WASHINGTON (AFP) - The US Navy has said it is pushing for more rigorous background checks after a review showed gaps in the case of a former sailor who went on a shooting rampage last week.
Officials acknowledged that the Navy Yard shooter, Aaron Alexis, did not disclose an arrest or a number of debts when he applied for a security clearance when he joined the Navy as a reservist in 2007. But he was given the secret clearance anyway.
And a background check by a government agency handed over to the Navy failed to mention that Alexis had shot out the tires of someone else's car during an argument over parking in Seattle.
The Office of Personnel and Management instead told the Navy that Alexis had retaliated in the 2004 dispute by "deflating" the tires of another person's car.
The account given to the Navy was based on an interview with Alexis by investigators "regarding the subject's unadmitted criminal offense and financial issues," according to a report by the Office of Personnel Management.
The Navy did not learn of the 2004 shooting, which had been detailed in a Seattle police report that was apparently never shared with background investigators, until after last week's rampage, officials said.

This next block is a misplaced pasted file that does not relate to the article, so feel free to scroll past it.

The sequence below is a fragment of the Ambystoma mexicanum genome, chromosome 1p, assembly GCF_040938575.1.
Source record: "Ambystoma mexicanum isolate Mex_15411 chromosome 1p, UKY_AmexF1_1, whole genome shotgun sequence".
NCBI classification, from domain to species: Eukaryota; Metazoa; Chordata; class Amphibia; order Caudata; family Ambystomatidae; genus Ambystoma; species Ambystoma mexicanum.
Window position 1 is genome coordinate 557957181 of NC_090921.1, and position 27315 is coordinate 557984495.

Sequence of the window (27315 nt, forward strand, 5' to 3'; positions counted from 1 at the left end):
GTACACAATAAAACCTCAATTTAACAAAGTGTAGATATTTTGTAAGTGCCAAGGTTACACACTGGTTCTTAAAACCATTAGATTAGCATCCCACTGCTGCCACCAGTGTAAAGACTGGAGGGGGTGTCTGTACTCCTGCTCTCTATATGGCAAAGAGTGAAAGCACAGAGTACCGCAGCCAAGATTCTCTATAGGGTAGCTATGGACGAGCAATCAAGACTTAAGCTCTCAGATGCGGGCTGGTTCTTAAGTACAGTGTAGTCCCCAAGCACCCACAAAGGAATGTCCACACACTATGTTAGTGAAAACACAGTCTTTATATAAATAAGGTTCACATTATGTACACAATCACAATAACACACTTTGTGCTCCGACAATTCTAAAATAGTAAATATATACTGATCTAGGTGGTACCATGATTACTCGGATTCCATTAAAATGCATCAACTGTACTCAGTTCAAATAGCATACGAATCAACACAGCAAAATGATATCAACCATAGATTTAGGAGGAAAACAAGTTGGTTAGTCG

The account raised fresh questions about how security clearances are handled and how police departments cooperate with those investigations.
The details of how military authorities had lacked a full picture of the shooter emerged in a review of the case conducted by naval officials in recent days.
As a result, Navy Secretary Ray Mabus has recommended to Defense Secretary Chuck Hagel that "any available police documents" be examined in future background checks for security clearances, according to a memo released to reporters.
Mabus also recommended improving sailor evaluations by assigning more senior officers to carry them out.
Alexis, 34, was killed after he gunned down 12 people at the Navy Yard in the heart of Washington on September 16. He had left the Navy in 2011 and become a subcontractor for a firm working on a project for Hewlett-Packard.
Alexis told investigators for his security clearance that he did not mention his arrest in Seattle, because he had been told the incident would not appear on his record as charges were never pressed.